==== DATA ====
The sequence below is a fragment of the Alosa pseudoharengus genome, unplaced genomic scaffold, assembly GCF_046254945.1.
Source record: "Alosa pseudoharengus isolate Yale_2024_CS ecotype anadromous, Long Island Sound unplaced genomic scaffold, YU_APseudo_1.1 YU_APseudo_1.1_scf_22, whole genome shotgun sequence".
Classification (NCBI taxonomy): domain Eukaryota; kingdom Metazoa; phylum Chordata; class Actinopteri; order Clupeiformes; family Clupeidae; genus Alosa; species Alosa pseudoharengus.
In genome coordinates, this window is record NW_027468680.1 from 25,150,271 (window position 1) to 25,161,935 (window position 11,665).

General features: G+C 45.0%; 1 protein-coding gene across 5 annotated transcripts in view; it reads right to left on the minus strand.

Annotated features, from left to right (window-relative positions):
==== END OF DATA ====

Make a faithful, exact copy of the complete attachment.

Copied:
The sequence below is a fragment of the Alosa pseudoharengus genome, unplaced genomic scaffold, assembly GCF_046254945.1.
Source record: "Alosa pseudoharengus isolate Yale_2024_CS ecotype anadromous, Long Island Sound unplaced genomic scaffold, YU_APseudo_1.1 YU_APseudo_1.1_scf_22, whole genome shotgun sequence".
Classification (NCBI taxonomy): domain Eukaryota; kingdom Metazoa; phylum Chordata; class Actinopteri; order Clupeiformes; family Clupeidae; genus Alosa; species Alosa pseudoharengus.
In genome coordinates, this window is record NW_027468680.1 from 25,150,271 (window position 1) to 25,161,935 (window position 11,665).

General features: G+C 45.0%; 1 protein-coding gene across 5 annotated transcripts in view; it reads right to left on the minus strand.

Annotated features, from left to right (window-relative positions):